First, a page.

The disputed domain name differs from the Complainant’s trademark ONLYFANS merely by the addition of the word “leaks” and of the ccTLD “.cc”.
Previous UDRP panels have consistently found that the addition of dictionary terms in a domain name (such as “leaks”) does not avoid a finding of confusing similarity. This has been held in many UDRP decisions (see, e.g., Inter-IKEA Systems B.V. v. Evezon Co. Ltd., WIPO Case No. D2000-0437; The British Broadcasting Corporation v. Jaime Renteria, WIPO Case No. D2000-0050; Volvo Trademark Holding AB v. SC-RAD Inc., WIPO Case No. D2003-0601; Wal-Mart Stores, Inc. v. Lars Stork, WIPO Case No. D2000-0628; America Online, Inc. v. Dolphin@Heart, WIPO Case No. D2000-0713; AltaVista Company v. S. M. A., Inc., WIPO Case No. D2000-0927).
It is also well established that a ccTLD suffix such as “.cc” is typically irrelevant when determining whether a domain name is confusingly similar to a complainant’s trademark.
As a result, the Panel finds that the disputed domain name is confusingly similar to the Complainant’s trademark, and that the Complainant has satisfied the first element of the Policy.
B. Rights or Legitimate Interests
Paragraph 4(c) of the Policy provides some examples without limitation of how a respondent can demonstrate a right or legitimate interest in a domain name:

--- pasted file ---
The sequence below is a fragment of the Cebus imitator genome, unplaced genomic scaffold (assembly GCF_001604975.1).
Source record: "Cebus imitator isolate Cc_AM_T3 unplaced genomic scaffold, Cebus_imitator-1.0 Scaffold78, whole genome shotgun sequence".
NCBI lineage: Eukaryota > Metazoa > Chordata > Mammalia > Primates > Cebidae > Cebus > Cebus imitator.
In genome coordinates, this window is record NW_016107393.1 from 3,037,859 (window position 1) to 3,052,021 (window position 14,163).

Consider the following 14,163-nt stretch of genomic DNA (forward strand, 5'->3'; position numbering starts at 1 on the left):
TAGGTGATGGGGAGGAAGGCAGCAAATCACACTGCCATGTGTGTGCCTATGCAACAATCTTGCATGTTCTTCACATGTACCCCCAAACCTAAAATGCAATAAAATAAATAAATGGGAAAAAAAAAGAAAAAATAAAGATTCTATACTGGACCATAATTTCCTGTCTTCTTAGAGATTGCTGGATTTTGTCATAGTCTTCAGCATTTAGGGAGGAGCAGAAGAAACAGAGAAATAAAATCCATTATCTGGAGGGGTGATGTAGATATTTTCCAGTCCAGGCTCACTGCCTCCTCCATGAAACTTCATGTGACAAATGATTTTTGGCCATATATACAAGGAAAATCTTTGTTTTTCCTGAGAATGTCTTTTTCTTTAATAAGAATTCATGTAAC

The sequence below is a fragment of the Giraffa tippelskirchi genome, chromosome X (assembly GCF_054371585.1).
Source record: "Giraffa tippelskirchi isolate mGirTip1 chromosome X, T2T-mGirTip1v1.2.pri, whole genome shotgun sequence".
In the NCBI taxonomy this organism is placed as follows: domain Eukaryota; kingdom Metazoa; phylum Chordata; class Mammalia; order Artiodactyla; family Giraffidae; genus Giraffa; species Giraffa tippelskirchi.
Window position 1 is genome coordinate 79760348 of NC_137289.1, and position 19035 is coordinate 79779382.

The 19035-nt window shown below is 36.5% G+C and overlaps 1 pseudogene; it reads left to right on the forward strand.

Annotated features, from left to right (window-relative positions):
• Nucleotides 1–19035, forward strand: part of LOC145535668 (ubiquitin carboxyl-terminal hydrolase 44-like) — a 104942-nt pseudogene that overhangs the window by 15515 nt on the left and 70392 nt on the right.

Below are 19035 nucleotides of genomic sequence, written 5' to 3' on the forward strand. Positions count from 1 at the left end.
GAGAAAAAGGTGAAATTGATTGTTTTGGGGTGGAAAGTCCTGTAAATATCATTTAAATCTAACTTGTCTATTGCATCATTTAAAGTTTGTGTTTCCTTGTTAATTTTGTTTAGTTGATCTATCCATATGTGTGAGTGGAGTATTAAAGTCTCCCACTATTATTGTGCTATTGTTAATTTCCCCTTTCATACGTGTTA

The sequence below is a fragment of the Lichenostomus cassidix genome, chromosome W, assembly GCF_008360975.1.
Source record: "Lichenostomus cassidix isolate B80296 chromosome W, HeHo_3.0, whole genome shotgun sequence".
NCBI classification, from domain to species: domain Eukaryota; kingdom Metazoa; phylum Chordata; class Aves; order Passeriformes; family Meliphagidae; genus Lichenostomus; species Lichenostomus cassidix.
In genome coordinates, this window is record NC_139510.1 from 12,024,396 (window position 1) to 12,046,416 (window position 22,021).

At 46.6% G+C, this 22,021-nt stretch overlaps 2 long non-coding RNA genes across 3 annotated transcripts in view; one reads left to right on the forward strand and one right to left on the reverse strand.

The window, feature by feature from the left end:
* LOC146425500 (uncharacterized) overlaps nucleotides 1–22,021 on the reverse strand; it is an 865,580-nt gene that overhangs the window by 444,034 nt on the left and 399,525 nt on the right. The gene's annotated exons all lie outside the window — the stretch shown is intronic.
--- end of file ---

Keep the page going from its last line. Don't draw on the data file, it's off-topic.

(i) before receiving any notice of the dispute, the respondent used or made demonstrable preparations to use the domain name in connection with a bona fide offering of goods or services; or
(ii) the respondent has been commonly known by the domain name; or
(iii) the respondent is making a legitimate noncommercial or fair use of the domain name without intent for commercial gain to misleadingly divert consumers or to tarnish the trademark at issue.
Based on the Respondent’s default and on the prima facie evidence in the Complaint, the Panel finds that the above circumstances are not present in this particular case and that the Respondent has no rights or legitimate interests in the disputed domain name.
The Complainant has not licensed or authorized the usage of its trademarks to the Respondent, and it does not appear from the present record that the Respondent is commonly known by the disputed domain name.